Jay Gould is supposed to have said, “I can hire one half of the working class to kill the other half.” As it turns out, that works as well among modern-day activists as it did for Gilded Age factory hands. From the NYTimes review of “Better This World”:
… Through the eyes of Bradley Crowder and David McKay, who were accused of a firebombing plot at the [2008 RNC] convention, “Better This World” examines the Federal Bureau of Investigation’s controversial use of informants, an issue that receives far less attention than initial reports of suspected terrorism. Through interviews, telephone recordings and text-message transcripts the film leaves viewers with the impression that Mr. Crowder and Mr. McKay were philosophically seduced by an informant. The two men admitted to making Molotov cocktails on their own, but the cocktails were not used.
The film had an Oscar-qualifying theatrical release here last week, but it will reach many more people when it has its television premiere on Tuesday night on “POV,” the PBS documentary series. Simon Kilmurry, the executive director of “POV,” said it was timed to coincide with the 10th anniversary of the Sept. 11 terrorist attacks. […] __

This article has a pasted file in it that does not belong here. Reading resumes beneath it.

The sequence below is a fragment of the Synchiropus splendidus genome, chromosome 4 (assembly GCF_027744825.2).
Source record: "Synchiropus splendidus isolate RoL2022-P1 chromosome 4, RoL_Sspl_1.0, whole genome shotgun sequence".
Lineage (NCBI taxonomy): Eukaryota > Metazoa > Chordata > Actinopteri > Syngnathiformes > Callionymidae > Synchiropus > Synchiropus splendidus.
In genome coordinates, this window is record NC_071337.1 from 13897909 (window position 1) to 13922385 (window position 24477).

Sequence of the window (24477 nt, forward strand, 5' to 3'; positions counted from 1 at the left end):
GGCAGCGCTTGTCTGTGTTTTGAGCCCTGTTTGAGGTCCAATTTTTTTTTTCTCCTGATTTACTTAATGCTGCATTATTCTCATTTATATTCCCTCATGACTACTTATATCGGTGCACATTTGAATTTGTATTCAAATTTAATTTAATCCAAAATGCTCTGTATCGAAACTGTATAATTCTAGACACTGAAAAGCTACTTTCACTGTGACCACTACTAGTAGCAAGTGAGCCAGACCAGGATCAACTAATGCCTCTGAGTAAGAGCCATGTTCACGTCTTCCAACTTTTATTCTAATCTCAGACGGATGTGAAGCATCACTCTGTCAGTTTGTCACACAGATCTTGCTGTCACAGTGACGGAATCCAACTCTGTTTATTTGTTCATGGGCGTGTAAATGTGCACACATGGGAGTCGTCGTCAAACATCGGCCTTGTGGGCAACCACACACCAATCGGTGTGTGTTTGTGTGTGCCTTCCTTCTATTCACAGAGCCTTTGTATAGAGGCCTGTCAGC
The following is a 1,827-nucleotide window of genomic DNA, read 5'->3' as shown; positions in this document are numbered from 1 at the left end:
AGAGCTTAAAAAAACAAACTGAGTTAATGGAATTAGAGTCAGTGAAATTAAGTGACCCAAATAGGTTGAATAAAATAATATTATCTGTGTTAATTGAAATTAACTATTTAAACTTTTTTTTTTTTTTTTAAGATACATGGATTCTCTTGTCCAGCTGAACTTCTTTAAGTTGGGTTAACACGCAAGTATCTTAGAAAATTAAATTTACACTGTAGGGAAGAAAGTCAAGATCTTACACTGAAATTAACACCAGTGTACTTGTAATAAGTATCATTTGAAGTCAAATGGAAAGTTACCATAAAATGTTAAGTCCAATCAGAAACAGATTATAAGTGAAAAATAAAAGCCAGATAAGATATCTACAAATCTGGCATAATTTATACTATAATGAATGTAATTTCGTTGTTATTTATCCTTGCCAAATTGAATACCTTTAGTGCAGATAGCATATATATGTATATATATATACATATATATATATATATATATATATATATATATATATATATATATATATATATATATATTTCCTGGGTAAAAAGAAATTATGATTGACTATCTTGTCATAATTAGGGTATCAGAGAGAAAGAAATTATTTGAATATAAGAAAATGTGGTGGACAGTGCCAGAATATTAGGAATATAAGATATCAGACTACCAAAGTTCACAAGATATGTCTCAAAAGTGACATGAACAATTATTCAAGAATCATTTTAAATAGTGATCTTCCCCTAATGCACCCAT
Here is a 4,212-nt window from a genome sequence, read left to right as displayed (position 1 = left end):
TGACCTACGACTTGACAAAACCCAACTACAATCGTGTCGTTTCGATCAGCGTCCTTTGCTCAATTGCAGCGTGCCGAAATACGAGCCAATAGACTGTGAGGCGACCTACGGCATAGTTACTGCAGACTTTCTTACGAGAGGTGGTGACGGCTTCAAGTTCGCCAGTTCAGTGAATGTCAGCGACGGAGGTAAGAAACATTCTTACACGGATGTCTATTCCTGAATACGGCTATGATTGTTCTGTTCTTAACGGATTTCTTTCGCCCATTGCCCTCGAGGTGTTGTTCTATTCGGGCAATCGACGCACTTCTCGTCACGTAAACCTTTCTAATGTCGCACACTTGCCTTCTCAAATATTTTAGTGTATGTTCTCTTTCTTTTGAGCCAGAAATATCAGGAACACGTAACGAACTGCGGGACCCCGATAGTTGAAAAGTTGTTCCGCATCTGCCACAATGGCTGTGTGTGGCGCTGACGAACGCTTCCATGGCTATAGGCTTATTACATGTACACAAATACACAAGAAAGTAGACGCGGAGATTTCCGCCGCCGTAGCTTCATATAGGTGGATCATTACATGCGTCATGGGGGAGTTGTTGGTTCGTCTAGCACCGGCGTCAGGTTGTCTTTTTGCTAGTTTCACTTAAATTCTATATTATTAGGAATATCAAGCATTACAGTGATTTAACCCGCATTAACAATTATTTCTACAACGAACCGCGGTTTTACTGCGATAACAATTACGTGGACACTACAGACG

Mr. Crowder and Mr. McKay, angsty young men from Austin, Tex., say in the film that they looked up to Brandon Darby, an activist who co-founded a relief group in New Orleans after Hurricane Katrina. Together, Mr. Crowder and Mr. McKay say in the film, they made plans to protest the Republican convention in Minneapolis. Because the convention was treated as a possible target for terrorists, the F.B.I. was aggressive in its monitoring of protest groups; Mr. Darby was made an informant…
Ms. Galloway noted that defendants in many cases like this one have accused informants of trapping them. “That’s a common situation,” she said. “You have the flashbulb headlines about a domestic terrorist case, and then, not long after, a counter allegation by the defendant about misconduct by a government agent or informant.”
The film also poses thorny questions about government prosecutions of cases like the one involving Mr. Crowder and Mr. McKay, who were called terrorists but who were convicted of lesser charges. The filmmakers said that audiences on the festival circuit this year were “surprised by how far the government is allowed to go” in such prosecutions. When they screened the film for international audiences, Ms. Galloway said, “people were stunned by the amount of resources devoted to terrorism.”
Mr. McKay suggests in the film that the government “didn’t want two kids who made a mistake; they wanted two terrorists who were going to hurt people” because “it legitimizes everything that they’ve done.”